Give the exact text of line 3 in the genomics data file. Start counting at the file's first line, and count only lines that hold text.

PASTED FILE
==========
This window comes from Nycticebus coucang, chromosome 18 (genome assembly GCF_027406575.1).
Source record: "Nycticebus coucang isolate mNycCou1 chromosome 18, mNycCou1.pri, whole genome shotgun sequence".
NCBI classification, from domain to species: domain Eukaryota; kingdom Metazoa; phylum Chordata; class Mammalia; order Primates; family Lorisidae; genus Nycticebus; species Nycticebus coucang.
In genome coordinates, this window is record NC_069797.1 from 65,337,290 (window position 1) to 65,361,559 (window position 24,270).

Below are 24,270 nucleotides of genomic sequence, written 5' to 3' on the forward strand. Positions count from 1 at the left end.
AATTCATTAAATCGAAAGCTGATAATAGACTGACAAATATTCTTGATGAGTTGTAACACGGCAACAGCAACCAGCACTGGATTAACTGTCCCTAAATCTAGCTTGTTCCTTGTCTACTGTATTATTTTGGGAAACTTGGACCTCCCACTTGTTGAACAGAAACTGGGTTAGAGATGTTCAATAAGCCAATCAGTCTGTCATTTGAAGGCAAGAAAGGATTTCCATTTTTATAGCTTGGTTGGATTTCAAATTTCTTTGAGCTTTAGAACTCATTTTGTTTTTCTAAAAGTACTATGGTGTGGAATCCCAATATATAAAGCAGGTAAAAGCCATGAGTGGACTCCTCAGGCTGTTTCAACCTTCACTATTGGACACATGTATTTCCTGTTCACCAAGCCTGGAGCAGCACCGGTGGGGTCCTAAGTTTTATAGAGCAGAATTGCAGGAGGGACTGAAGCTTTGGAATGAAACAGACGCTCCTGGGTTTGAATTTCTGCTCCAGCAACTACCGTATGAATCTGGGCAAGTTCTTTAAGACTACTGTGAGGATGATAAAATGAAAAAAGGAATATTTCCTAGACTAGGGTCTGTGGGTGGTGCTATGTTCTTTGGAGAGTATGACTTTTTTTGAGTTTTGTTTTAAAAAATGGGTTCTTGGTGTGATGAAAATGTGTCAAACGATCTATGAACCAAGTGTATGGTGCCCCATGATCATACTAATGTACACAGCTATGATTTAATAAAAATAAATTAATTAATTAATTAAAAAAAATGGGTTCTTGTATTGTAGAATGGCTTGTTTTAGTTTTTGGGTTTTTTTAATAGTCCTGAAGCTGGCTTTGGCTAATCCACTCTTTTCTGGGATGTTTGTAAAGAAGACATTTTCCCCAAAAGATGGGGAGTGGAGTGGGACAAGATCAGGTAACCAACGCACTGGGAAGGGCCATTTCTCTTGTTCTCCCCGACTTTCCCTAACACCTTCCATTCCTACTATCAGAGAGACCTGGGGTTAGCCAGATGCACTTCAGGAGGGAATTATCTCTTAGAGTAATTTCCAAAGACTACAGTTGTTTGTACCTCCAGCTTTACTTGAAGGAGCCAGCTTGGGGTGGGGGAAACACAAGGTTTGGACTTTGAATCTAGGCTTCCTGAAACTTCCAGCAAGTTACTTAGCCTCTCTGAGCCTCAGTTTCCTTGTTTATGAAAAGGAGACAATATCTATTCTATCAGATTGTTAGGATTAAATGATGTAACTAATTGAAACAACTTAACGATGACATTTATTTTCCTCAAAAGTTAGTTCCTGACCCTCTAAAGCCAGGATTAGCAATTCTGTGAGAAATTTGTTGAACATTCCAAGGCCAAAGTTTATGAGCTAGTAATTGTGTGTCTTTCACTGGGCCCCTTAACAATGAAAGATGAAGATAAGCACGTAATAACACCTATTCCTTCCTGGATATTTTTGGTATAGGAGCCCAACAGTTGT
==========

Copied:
NCBI classification, from domain to species: domain Eukaryota; kingdom Metazoa; phylum Chordata; class Mammalia; order Primates; family Lorisidae; genus Nycticebus; species Nycticebus coucang.